FIGURE 3-1 Contribution to minimum selling price of corn-derived ethanol from each process area.
SOURCE: Humbird et al. (2011). NREL/TP-5100-47764 (Somerville presentation).
performance. Batch processes produce dilute fuel that needs to be concentrated, catalysts and microorganisms are basically burned after each batch is processed, and wastewater generation is substantial. In addition, the entire process is shut down after each batch is completed, during which time capital equipment sits unused.
In the ideal process scheme, sugars are loaded into the fermentation tanks at an optimal rate and fuel is removed continuously. One scheme for reaching this optimum is to use a plugged reactor concept based on the continuous removal of fuel (see Figure 3-2). This concept relies on liquid/liquid extraction or an ethanol-selective membrane to achieve fuel separation under continuous operating conditions, and depending on the concentration of the sugar input, there will be little or no waste water to handle. Developing liquid/liquid extraction processes and new ethanol-selective membranes are areas in which the chemical sciences can make substantial contributions.
In a hypothetical continuous process that Somerville discussed, biomass would be ground and fed into a lignin removal process that feeds polysaccharides into a polysaccharide depolymerization process using enzymes or chemical catalysts that can be recycled. He made note of ongoing research that has produced heterogeneous platinum on carbon catalysts with extremely high activities. A concentrated sugar solution would then be fed in a fermentation reactor, with fuel separation and volume adjustment being performed continuously. And while there are challenges remaining to optimize this process, the only real stumbling block today is implementing lignin removal at the beginning of the process in a way that minimizes polysaccharide loss and recycles the lignin solved at very high efficiency.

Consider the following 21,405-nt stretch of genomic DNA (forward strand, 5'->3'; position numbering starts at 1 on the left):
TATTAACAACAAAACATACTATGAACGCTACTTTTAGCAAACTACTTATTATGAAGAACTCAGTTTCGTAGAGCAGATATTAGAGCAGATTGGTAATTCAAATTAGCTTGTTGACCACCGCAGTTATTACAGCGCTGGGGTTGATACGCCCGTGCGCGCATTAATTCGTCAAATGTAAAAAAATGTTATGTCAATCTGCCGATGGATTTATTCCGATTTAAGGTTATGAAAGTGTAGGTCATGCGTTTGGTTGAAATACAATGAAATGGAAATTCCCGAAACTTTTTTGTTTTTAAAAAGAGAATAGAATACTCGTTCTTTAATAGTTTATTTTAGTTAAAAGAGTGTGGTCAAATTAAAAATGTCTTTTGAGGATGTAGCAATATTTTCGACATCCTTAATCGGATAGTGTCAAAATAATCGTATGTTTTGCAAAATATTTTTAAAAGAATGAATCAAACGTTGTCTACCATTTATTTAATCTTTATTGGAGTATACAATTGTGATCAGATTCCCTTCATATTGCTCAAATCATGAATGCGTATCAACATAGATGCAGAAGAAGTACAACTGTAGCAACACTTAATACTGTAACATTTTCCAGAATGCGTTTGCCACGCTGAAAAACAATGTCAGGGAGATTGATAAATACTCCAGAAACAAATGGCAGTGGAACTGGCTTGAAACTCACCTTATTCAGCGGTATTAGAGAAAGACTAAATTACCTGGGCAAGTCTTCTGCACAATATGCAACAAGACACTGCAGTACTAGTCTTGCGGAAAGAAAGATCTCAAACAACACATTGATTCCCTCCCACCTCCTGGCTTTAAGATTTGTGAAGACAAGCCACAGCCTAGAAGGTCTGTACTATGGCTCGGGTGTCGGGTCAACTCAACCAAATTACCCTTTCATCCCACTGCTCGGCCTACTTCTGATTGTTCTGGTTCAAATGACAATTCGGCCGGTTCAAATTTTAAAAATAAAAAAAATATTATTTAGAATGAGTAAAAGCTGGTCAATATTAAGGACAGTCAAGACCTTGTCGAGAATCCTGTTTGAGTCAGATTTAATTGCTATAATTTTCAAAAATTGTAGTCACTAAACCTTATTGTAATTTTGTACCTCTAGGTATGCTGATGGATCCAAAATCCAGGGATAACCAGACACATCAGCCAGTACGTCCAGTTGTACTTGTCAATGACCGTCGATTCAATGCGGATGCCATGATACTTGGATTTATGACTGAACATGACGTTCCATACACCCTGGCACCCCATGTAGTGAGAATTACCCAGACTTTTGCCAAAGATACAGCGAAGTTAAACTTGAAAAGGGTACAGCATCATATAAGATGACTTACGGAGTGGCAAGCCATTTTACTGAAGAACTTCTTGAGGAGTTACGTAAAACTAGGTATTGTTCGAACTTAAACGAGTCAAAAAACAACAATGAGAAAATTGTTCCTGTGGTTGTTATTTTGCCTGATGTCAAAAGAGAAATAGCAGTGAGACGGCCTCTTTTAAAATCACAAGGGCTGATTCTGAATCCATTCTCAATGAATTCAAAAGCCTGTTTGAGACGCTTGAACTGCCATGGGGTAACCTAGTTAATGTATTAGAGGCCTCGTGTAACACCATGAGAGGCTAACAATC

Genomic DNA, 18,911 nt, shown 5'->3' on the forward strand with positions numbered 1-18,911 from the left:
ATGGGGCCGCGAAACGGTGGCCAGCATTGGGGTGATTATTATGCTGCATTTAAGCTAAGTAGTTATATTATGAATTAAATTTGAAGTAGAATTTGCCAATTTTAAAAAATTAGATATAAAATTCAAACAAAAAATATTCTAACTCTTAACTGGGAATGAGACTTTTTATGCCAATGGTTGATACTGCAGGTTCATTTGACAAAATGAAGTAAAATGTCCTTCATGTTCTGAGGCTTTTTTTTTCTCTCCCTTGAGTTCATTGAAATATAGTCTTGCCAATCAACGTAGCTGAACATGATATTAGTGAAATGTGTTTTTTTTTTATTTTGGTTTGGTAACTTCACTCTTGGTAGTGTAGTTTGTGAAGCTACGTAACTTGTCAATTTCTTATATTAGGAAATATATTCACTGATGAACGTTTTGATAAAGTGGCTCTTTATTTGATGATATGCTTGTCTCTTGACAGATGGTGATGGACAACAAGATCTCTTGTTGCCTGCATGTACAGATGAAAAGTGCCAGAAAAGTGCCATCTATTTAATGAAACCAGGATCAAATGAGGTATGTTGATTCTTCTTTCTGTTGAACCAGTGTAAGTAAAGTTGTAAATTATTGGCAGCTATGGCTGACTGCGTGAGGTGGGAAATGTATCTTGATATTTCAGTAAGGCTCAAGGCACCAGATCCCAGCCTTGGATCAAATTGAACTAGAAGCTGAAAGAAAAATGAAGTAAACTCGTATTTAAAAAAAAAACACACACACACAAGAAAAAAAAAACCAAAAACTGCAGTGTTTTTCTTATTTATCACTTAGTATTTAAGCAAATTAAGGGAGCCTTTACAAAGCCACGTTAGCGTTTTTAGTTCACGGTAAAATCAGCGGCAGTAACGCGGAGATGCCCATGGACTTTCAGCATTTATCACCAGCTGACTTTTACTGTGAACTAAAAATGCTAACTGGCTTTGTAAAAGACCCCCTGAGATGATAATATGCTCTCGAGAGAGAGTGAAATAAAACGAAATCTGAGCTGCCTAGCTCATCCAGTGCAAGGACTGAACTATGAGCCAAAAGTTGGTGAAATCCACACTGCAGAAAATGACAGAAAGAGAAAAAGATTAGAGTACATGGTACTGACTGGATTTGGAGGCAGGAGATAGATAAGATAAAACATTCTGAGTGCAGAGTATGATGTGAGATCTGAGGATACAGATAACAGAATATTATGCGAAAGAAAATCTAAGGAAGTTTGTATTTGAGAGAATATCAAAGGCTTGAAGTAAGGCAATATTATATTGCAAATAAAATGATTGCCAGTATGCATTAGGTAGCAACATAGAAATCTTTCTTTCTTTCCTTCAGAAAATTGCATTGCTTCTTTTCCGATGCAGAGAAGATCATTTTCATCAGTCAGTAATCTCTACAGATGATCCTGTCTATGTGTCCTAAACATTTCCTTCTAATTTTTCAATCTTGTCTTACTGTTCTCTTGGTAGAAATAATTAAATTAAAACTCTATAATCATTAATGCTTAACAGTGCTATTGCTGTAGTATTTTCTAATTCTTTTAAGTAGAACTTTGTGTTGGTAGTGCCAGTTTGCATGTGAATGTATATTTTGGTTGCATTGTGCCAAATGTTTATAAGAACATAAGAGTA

In reviewing some of the approaches being explored today, Somerville said that each has limitations. Acid pretreatment is inexpensive, but it removes valuable hemicelluloses as well as lignin and it also produces some downstream inhibition. Various ionic liquids will dissolve cellulose and also separate polysaccharide-lignin mixtures, but ionic solvents are currently too expensive and would require recycling efficiencies of 99.999 percent to work economically. A more promising approach, one that needs the attention of the chemical sciences, is to develop catalysts that will partially depolymerize lignin. He noted that there have been some successes reported with model systems, but that this is still an area of research that is underexplored. Studies using supercritical water also look promising, though the engineering challenges of working at the required high pressures are substantial.
Studies on continuous pretreatment technologies have examined weak acid/high temperature and strong acid/low temperature combinations, as well as the use of aqueous bases, with or without ammonia and with or without added oxidants. So far, the strong acid/low temperature approach appears to be the most promising, and it produces a very pure sugar solution after a solid/liquid separation step. Both hydrochloric acid and the extraction solvent are recycled efficiently. Somerville said a major issue is building durable and safe process equipment that works with strong, concentrated acids such as 40 percent hydrochloric acid.